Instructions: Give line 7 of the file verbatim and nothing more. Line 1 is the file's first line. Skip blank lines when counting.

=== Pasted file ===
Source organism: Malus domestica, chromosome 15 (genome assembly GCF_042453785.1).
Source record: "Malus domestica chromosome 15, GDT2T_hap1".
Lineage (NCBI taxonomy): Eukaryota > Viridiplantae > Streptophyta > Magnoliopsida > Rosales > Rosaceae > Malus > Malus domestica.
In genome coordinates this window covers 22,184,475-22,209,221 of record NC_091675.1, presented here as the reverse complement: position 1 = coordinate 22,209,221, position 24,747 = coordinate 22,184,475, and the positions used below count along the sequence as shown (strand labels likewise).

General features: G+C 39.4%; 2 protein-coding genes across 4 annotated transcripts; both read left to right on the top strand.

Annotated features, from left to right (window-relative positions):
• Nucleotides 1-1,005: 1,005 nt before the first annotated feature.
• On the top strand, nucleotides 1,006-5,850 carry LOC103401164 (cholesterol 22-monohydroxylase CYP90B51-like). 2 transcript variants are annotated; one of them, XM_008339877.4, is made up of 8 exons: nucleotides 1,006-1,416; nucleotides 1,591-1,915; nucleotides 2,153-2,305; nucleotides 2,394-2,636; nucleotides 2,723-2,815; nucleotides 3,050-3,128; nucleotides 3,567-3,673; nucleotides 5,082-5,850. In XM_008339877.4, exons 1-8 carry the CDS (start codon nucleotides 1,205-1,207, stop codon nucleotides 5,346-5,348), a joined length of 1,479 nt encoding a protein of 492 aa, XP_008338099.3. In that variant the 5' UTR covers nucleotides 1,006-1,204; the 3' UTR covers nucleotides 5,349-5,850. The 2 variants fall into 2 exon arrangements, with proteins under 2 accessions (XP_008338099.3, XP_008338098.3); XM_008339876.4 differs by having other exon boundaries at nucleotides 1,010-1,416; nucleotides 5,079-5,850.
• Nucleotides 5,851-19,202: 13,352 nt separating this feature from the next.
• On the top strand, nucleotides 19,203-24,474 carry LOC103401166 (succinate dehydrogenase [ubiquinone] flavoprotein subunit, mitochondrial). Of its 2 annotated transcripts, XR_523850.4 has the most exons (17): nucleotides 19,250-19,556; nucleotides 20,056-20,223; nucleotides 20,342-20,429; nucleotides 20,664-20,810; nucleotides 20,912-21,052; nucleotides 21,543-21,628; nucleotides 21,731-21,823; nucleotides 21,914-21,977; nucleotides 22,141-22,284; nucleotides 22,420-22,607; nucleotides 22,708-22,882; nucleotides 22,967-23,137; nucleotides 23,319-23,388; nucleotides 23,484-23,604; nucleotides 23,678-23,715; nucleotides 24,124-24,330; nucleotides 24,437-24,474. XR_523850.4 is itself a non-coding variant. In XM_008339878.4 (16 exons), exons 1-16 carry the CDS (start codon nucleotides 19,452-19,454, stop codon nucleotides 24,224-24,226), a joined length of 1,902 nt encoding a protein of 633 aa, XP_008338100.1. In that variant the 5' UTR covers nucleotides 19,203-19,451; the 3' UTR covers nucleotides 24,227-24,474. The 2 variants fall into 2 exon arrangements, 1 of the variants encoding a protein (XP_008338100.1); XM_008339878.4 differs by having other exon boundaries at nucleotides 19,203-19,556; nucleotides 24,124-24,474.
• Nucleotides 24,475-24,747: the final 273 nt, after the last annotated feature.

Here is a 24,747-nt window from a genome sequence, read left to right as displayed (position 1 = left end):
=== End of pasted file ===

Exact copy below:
• Nucleotides 1-1,005: 1,005 nt before the first annotated feature.